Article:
6. When the meringue has cooled and you are ready to serve, start assembling the filling – you don’t want to add it too far in advance, as it will soak into the meringue. Gently whip the cream in a bowl until it thickens and then whisk in the icing sugar. Fold in the rosewater. Spoon the filling into the centre of the meringue, arrange the fresh raspberries on top and drizzle over the remaining raspberry syrup.
Sticky Figgy Cake
A true autumnal hero! I came up with this recipe as I had an abundance of figs from the tree in my garden, and I absolutely love a sticky toffee pudding – so this is a little similar in flavour but much lighter.
Make sure you use ripe figs as they will add more flavour and you can leave out the frosting if you wish. Makes 1 cake, serves 12
300g dried pitted dates
150g dried figs
225g unsalted butter, softened, plus extra for greasing
350g light brown soft sugar
4 large eggs
2 tsp vanilla extract 300g self-raising flour
2 tsp bicarbonate of soda
150g fresh figs
For the frosting:
360g cream cheese, softened
200g icing sugar, sifted
12 fresh figs, halved
1 orange, for zesting
2 tbsp clear Irish honey
1. Preheat the oven to 180°C/gas mark 4. Grease a 30cm springform cake tin.
2. Place the dates, dried figs and water in a saucepan over a medium heat and bring to the boil. Then reduce the heat and simmer for 30 minutes.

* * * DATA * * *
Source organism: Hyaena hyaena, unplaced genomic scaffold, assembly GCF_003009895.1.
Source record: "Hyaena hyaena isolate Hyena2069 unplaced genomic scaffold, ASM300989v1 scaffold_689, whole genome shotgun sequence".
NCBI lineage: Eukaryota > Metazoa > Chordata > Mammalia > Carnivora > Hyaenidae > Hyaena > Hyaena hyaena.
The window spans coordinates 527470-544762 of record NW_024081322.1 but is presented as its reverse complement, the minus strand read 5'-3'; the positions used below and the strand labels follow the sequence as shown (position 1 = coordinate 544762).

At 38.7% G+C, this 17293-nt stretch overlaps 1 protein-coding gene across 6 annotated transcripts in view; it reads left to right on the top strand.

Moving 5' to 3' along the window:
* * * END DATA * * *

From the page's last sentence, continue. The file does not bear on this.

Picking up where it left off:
3. Remove the pan from the heat and leave the date and fig mixture to cool for 10 minutes, then transfer to a blender or food-processor and blend to a purée. Set aside.
4. Place the butter and sugar in the bowl of a stand mixer or a large bowl and use the paddle attachment on the stand mixer or an electric hand mixer to beat on a high speed until pale and fluffy. Add the eggs, one at a time, beating well after each addition, then beat in the vanilla extract. Fold in the flour and bicarbonate of soda, followed by the date and fig purée.
5. Pour the cake batter into the greased tin. Slice the fresh figs and place in a fan arrangement on top. Bake for 50-55 minutes or until golden brown and a skewer inserted into the centre comes out clean.
6. Remove the cake from the oven, then release the cake from the tin, transfer to a wire rack and leave to cool completely.
7. Meanwhile, make the frosting. Place the cream cheese and icing sugar in the bowl of the stand mixer or a large bowl and use the paddle attachment or an electric hand mixer to beat together on a high speed until well combined, light and fluffy.
8. Spread the frosting on top of the cooled cake. To decorate, arrange the halved figs on the frosting and zest the orange over the top. Lastly drizzle the honey over the cake.
* Extracted from Clodagh’s Suppers by Clodagh McKenna, published by Kyle Books, £20. Photography by Dora Kazmierak.
A note from the chef
Clodagh McKenna is a consummate cook, and a romantic one too.
The Cork-born writer and broadcaster dedicates her latest book, “to my true love, Harry Herbert.” Clodagh says she is never happier than seeing her loved ones sitting around the table with smiles on their faces as they enjoy delicious home-cooked food in a beautiful setting. She recommends lovely romantic touches like sprigs of branches, herbs or flowers along the table with ambient candles dotted throughout, dried lavender on everyone’s napkins, or figs with place settings popped in aslit of the fruit.
For tips on successful entertaining, she recommends “keep it simple and cook the dishes that you love the most”. Candles lit, playlist on, table laid, food cooked, all that’s left is to make yourself a delicious cocktail and let it be a night to remember.